The Puffin Patrol in Witless Bay, Newfoundland collected 37 disoriented puffin chicks, a record number, on Friday night, and released them into the wild on Saturday morning.
Jeurgen Schau started the patrol six years because sometimes foggy nights confuse puffins and they end up following the lights into town. He said they use the moon as a guide.
"So they fly directly out of the burrow to the road and the street and sometimes they stand on the road and say, 'oh look two moons,' and they they get hit by a car," he said.
He said with the warm weather more birds are hatching and wandering into town.
Schau and his wife look for puffins in the evenings. They keep them in their garage overnight and release them the next morning.
On the beach Saturday the puffins were tagged and weighed by Canadian Wildlife Services.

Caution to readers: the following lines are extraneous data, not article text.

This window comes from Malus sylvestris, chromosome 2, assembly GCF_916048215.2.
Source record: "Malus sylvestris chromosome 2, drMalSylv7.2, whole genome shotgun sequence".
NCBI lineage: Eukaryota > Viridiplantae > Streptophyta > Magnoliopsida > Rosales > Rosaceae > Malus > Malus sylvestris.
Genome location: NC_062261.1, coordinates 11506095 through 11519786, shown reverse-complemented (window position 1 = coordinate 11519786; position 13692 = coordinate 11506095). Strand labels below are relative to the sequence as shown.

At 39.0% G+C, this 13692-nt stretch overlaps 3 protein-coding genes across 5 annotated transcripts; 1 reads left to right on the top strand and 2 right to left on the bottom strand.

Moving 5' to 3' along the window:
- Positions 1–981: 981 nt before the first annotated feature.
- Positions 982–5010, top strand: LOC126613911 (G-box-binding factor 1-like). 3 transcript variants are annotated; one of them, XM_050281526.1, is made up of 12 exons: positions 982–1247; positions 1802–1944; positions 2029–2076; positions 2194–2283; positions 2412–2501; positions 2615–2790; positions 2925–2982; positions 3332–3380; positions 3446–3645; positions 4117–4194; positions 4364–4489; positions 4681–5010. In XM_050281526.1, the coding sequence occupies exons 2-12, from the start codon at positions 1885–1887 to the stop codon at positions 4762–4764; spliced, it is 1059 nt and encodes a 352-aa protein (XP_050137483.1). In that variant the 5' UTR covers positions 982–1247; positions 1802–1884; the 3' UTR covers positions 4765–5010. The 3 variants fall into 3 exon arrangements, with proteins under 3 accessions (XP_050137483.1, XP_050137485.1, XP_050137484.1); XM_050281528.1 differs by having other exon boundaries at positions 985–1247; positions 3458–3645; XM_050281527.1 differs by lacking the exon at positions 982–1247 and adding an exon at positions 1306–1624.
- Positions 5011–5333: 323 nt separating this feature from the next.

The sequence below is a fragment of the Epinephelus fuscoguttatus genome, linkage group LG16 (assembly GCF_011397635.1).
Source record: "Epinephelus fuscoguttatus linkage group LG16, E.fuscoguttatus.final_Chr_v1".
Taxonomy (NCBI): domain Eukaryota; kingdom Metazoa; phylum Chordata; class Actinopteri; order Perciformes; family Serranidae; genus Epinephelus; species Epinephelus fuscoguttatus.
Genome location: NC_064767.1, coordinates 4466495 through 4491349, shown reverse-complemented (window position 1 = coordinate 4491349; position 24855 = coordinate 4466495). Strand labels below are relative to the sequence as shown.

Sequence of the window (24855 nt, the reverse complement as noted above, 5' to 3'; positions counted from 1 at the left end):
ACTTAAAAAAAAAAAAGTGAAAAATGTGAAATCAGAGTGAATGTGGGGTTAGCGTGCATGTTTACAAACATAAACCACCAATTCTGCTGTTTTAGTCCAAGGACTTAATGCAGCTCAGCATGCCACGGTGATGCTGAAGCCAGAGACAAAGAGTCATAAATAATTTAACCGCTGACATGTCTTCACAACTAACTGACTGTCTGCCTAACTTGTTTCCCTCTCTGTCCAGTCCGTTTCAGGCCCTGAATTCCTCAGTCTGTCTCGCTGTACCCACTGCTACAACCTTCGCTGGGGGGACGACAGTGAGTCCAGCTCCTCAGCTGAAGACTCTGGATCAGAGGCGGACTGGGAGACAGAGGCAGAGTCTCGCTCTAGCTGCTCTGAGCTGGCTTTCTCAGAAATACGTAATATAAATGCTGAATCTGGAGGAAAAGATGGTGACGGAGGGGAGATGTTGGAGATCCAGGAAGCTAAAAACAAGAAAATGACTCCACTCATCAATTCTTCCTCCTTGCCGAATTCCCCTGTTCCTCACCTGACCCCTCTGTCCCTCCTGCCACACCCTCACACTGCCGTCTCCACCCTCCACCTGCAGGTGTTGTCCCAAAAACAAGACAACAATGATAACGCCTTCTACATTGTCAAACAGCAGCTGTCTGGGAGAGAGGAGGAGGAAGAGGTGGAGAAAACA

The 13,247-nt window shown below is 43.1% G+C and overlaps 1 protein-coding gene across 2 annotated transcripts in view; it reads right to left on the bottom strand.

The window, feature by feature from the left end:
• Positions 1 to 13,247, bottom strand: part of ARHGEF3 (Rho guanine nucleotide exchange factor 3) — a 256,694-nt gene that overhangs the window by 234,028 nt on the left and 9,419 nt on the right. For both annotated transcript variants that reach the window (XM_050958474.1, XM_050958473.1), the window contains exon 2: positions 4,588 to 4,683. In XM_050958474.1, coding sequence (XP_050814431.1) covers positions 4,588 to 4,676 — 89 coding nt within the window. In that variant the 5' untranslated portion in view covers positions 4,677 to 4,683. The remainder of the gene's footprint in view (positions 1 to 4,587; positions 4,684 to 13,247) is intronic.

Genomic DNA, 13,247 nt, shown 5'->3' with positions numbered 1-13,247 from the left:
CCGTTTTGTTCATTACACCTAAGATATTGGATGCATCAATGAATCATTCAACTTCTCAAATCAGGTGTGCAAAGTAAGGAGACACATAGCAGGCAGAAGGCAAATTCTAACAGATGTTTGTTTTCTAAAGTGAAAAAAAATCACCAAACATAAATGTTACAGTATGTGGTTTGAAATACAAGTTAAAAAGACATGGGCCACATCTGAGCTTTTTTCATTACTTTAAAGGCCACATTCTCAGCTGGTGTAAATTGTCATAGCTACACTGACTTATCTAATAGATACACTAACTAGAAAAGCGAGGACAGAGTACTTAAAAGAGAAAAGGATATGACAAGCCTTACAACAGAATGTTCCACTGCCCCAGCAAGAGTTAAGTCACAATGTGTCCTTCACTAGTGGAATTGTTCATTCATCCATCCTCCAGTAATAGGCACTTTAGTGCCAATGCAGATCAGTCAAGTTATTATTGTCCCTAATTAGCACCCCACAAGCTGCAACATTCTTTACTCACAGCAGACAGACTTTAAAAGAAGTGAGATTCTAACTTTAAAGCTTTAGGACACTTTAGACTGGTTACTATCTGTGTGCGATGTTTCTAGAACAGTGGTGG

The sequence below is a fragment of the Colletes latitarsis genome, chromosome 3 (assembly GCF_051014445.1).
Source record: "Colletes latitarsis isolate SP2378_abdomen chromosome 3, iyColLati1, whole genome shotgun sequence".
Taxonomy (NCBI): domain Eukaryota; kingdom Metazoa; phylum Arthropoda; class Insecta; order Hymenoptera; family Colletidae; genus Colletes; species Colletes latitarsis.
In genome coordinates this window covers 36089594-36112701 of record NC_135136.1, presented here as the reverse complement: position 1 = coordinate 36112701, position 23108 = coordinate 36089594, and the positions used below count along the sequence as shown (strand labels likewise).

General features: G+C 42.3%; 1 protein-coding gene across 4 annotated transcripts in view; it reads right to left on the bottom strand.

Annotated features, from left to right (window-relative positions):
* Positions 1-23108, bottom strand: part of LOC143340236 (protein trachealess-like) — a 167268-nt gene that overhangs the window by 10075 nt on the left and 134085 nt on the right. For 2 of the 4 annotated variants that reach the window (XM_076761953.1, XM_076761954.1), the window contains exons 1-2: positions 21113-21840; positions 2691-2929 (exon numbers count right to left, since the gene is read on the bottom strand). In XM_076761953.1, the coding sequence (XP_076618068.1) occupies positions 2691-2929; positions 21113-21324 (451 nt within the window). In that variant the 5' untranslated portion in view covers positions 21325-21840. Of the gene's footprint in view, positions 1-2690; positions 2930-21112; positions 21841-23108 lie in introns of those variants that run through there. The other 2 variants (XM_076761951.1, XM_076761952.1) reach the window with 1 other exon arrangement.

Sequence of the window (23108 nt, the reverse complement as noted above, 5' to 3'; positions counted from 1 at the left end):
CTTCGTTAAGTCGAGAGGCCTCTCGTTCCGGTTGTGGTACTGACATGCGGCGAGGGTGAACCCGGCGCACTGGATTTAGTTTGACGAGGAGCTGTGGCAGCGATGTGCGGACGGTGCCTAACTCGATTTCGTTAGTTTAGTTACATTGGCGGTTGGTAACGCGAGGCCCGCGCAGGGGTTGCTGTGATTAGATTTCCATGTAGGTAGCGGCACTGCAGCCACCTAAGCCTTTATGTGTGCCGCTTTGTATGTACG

To free the birds, rescuers hold the puffins tight in their hands, and stand over the edge of the water, before releasing them upwards into the air.
"I like it a lot and it's pretty cool that you save puffins," said nine year-old Kenzie Tobin who was there helping release birds.
"They're cute, and cool, and you get to name them." Tobin has been setting puffins free four years in a row. He said he's saved five puffins already this summer.
"It makes me very happy, I'm very proud of myself," said Timothy Dutoit who was also on the beach.
"It makes me so proud because it started as a small private thing," said Schau "[It was just] myself and four children from my neighbourhood and now, it is a well established organization."
The puffin patrol is on duty until the end of August.